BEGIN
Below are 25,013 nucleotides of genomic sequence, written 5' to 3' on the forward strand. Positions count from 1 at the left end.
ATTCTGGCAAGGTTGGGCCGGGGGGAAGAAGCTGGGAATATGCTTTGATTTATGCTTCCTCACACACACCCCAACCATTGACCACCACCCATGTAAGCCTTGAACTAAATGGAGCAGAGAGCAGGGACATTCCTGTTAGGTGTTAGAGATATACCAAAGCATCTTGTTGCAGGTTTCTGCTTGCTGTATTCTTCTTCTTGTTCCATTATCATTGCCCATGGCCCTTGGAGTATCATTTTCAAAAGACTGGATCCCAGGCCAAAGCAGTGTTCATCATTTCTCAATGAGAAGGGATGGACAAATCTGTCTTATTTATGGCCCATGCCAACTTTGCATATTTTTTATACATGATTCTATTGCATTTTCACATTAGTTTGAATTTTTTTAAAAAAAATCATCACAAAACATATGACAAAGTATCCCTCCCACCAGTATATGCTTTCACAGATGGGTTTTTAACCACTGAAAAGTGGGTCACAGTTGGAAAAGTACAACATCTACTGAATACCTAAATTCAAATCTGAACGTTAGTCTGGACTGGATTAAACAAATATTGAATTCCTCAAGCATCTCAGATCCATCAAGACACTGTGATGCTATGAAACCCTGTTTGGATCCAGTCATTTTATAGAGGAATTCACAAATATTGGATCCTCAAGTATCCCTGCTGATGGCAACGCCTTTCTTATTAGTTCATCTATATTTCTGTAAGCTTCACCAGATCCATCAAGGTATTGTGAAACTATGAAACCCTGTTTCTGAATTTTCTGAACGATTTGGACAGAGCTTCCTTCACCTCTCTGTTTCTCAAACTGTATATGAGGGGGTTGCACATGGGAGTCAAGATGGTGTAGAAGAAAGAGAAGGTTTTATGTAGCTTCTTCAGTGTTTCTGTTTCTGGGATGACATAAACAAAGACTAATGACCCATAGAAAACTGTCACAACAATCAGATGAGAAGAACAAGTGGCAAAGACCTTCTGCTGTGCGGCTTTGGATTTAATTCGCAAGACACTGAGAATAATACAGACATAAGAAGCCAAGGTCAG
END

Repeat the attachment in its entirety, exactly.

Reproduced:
Below are 25,013 nucleotides of genomic sequence, written 5' to 3' on the forward strand. Positions count from 1 at the left end.
ATTCTGGCAAGGTTGGGCCGGGGGGAAGAAGCTGGGAATATGCTTTGATTTATGCTTCCTCACACACACCCCAACCATTGACCACCACCCATGTAAGCCTTGAACTAAATGGAGCAGAGAGCAGGGACATTCCTGTTAGGTGTTAGAGATATACCAAAGCATCTTGTTGCAGGTTTCTGCTTGCTGTATTCTTCTTCTTGTTCCATTATCATTGCCCATGGCCCTTGGAGTATCATTTTCAAAAGACTGGATCCCAGGCCAAAGCAGTGTTCATCATTTCTCAATGAGAAGGGATGGACAAATCTGTCTTATTTATGGCCCATGCCAACTTTGCATATTTTTTATACATGATTCTATTGCATTTTCACATTAGTTTGAATTTTTTTAAAAAAAATCATCACAAAACATATGACAAAGTATCCCTCCCACCAGTATATGCTTTCACAGATGGGTTTTTAACCACTGAAAAGTGGGTCACAGTTGGAAAAGTACAACATCTACTGAATACCTAAATTCAAATCTGAACGTTAGTCTGGACTGGATTAAACAAATATTGAATTCCTCAAGCATCTCAGATCCATCAAGACACTGTGATGCTATGAAACCCTGTTTGGATCCAGTCATTTTATAGAGGAATTCACAAATATTGGATCCTCAAGTATCCCTGCTGATGGCAACGCCTTTCTTATTAGTTCATCTATATTTCTGTAAGCTTCACCAGATCCATCAAGGTATTGTGAAACTATGAAACCCTGTTTCTGAATTTTCTGAACGATTTGGACAGAGCTTCCTTCACCTCTCTGTTTCTCAAACTGTATATGAGGGGGTTGCACATGGGAGTCAAGATGGTGTAGAAGAAAGAGAAGGTTTTATGTAGCTTCTTCAGTGTTTCTGTTTCTGGGATGACATAAACAAAGACTAATGACCCATAGAAAACTGTCACAACAATCAGATGAGAAGAACAAGTGGCAAAGACCTTCTGCTGTGCGGCTTTGGATTTAATTCGCAAGACACTGAGAATAATACAGACATAAGAAGCCAAGGTCAG